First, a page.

The lab scene was the initial sequence shot on our first day of filming. The crew reported at the usual 7:30 am; filming was scheduled to begin at 8:00 am. Five minutes before 8, Ida Lupino reported to the set, in costume and makeup, ready to film. At 8:25 am our Miklos, MIchael McCloud, arrived; at 8:50 am Robert Conrad showed up and we were able to start filming. Allthough these late arrivals were not standard practice throughout the television industry, they also were not sole occurrences. And I think it was symptomatic of the change in Hollywood from the days of the studio system to the then present day of television production. A few years later David Frost interviewed the four stars of the then smash Broadway musical, FOLLIES. Helen O’Connell, who was interviewed first, was ecstatic in her praise of Alexis Smith, with the emphasis being on Alexis’ professionalism. Later when Miss Smith arrived on the stage, David Frost told her of O’Connell’s words. Alexis then told a story. She was very young, recently arrived at stardom, when she was cast opposite Clark Gable in a film. One morning with an 8:00 am shooting call, Alexis was not on the set; she was still in the makeup department. On the set Clark Gable looked at his watch, noted the time and announced to the director and crew, “Thank you, gentlemen. I’ll see you tomorrow.” And he left. Alexis said she was never late for a set call again.


There was a professionalism about the actors of that earlier time that I am sure was a result of the studio system. Young prospective talent was sought by studio talent scouts and put under a seven year contract -- with option periods every three months. The threat of having ones option dropped was sufficient to make the actor toe the line. That and the example set by the already established stars at the studio who had had that professionalism drilled into them on their way to the top. But studios and production companies, in the age of television were at a disadvantage. Once an actor was established as a bona fide star of a successful network series, they seemed to hold the stronger hand. If the studio fired Vince Edwards, how does BEN CASEY continue on the air? Or Peter Falk on COLUMBO? Or Robert Blake on BARETTA? It was a different world. I know of a show (which shall remain nameless) where the producer challenged one of the show’s stars. Guess who was the one dismissed! I remember the stunned look on the face of the show’s story editor when he came into the office of the production manager (I was present) and announced, “I’ve just been made the producer.”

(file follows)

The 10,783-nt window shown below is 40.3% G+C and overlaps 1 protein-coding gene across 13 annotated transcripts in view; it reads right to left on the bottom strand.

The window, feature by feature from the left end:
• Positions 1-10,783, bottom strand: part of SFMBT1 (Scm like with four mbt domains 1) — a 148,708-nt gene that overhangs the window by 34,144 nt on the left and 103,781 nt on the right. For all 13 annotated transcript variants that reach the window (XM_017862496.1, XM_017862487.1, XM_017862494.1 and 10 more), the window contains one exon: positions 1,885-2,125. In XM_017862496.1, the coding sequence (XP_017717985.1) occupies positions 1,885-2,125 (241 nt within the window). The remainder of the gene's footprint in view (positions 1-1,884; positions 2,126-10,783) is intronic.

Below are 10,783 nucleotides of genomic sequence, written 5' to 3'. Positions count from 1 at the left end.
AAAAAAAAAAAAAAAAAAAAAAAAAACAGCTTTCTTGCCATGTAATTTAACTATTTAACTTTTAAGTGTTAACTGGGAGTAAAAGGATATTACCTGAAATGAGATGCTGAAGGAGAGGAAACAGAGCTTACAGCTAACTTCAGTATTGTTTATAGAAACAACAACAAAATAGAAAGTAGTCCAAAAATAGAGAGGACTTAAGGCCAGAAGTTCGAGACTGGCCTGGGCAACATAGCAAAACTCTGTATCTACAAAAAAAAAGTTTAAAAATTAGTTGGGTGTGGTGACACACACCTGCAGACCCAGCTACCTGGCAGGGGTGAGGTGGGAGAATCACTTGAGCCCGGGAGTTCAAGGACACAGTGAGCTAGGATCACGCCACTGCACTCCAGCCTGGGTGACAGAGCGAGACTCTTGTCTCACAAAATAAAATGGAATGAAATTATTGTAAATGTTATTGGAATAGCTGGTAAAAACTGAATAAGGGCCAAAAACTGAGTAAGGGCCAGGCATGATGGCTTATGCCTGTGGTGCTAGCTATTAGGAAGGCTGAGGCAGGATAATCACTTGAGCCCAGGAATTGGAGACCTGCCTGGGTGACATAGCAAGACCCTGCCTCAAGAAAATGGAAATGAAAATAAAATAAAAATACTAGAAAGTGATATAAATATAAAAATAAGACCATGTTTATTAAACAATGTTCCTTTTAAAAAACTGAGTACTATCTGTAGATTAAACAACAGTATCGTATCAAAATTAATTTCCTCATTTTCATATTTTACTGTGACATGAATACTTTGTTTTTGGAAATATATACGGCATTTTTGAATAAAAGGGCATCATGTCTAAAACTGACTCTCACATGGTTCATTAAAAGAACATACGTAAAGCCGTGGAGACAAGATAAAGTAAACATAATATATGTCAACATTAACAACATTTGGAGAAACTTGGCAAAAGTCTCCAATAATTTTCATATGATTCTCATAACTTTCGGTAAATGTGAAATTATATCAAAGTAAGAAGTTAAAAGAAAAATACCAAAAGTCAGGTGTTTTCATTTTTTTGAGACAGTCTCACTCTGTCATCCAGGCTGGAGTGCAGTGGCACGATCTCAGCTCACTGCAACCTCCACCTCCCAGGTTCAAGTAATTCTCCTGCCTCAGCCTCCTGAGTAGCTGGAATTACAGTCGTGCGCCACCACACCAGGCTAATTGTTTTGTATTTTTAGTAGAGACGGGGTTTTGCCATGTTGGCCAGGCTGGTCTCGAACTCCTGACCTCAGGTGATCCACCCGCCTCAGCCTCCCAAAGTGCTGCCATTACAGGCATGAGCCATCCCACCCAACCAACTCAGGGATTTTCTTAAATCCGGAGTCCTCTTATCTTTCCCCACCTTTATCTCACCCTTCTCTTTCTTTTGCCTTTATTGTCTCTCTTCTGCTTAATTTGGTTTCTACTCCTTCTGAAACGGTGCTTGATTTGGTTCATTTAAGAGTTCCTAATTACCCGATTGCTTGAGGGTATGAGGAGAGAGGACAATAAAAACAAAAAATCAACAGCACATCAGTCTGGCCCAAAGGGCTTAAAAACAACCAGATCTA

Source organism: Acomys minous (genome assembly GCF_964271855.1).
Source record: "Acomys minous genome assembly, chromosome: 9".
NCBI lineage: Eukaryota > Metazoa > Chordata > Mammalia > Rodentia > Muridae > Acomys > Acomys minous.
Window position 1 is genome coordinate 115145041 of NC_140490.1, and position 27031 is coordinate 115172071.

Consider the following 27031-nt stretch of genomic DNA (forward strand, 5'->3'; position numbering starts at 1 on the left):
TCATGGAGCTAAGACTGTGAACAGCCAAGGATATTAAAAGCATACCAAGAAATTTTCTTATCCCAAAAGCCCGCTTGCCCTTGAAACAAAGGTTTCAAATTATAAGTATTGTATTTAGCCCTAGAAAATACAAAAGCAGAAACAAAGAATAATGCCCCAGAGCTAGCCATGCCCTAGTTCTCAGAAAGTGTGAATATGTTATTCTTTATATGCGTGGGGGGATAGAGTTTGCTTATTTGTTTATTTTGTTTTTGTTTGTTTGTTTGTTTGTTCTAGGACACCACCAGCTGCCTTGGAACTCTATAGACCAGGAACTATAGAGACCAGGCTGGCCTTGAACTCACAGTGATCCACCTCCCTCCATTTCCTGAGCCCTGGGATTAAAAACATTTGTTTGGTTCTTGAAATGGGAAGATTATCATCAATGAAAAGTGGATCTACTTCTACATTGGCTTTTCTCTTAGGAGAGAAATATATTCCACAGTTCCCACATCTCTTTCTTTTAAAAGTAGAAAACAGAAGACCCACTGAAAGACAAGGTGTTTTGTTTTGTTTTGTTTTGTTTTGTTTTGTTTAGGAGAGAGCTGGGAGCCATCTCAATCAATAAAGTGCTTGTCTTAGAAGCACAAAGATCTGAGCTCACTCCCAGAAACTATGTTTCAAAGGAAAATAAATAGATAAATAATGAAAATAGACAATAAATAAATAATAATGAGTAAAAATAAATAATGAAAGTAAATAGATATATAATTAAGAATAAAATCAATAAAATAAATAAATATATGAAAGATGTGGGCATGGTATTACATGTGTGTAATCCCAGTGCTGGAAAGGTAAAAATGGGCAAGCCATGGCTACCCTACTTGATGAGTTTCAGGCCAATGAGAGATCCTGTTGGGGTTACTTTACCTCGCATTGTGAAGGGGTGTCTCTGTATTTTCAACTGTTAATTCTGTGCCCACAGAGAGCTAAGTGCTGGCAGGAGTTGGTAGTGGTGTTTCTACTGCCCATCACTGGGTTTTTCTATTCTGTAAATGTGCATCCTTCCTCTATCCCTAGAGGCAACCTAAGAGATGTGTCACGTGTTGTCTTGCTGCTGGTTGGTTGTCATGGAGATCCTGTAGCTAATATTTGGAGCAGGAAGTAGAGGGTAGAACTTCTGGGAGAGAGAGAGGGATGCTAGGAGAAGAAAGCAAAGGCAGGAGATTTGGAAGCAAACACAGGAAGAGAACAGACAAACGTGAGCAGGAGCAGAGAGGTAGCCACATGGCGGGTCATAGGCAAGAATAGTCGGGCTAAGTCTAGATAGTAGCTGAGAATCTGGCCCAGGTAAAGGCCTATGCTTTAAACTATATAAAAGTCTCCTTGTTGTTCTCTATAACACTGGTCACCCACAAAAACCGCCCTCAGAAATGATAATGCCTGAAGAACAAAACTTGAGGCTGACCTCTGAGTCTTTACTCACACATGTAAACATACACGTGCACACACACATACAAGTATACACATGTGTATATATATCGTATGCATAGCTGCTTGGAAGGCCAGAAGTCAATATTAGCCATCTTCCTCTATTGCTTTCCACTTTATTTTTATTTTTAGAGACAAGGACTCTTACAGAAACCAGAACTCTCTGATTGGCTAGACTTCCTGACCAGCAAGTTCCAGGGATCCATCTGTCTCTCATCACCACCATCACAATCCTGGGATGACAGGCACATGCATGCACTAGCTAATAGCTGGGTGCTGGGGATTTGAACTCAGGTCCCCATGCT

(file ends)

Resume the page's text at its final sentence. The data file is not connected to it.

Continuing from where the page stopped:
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The following morning I invited Ida to come view the dailies of the first day’s work. She graciously declined, telling me that she could not bear to watch herself on the screen. Then she told me of the incident the year she won the New York Film Critics Award as Best Actress of the Year for her performance in THE HARD WAY. She and her mother were in New York and her mother said, “This is ridiculous. You’ve just won this award; you’re great in the film. You are going to go see it.” So Ida and her mother traipsed down to the Broadway theatre where the film was playing. Ida said she lasted about fifteen minutes; then she told her mother she would meet her in the drug store across the street. She left the theatre and drank coffee for the next couple of hours. She had not been able to bear watching herself on that silver screen, even in an award-winning performance.


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I filmed the fight sequence with two cameras. I tried to add the second camera whenever possible as a time-saving procedure. This was a fairly simple sequence. Conrad did his own stunt work, so it was just a matter of Bob and the three stuntmen working out the routine and then doing it. With the two cameras we only had to do the sequence once. Later sequences, involving Ross, Ida and Michael McCloud, were a little more complicated.


Ross Martin was very good for THE WILD WILD WEST and THE WILD WILD WEST was very good for Ross Martin. On the one hand he was the comedy relief, the inept partner of the show’s hero, sort of a handsome Chill Wills. But his wide range as an actor proved invaluable for Ross to assume many, various identities. In this episode he had the rare chance to be the romantic hero, since Jim West has allegedly been eliminated from the story.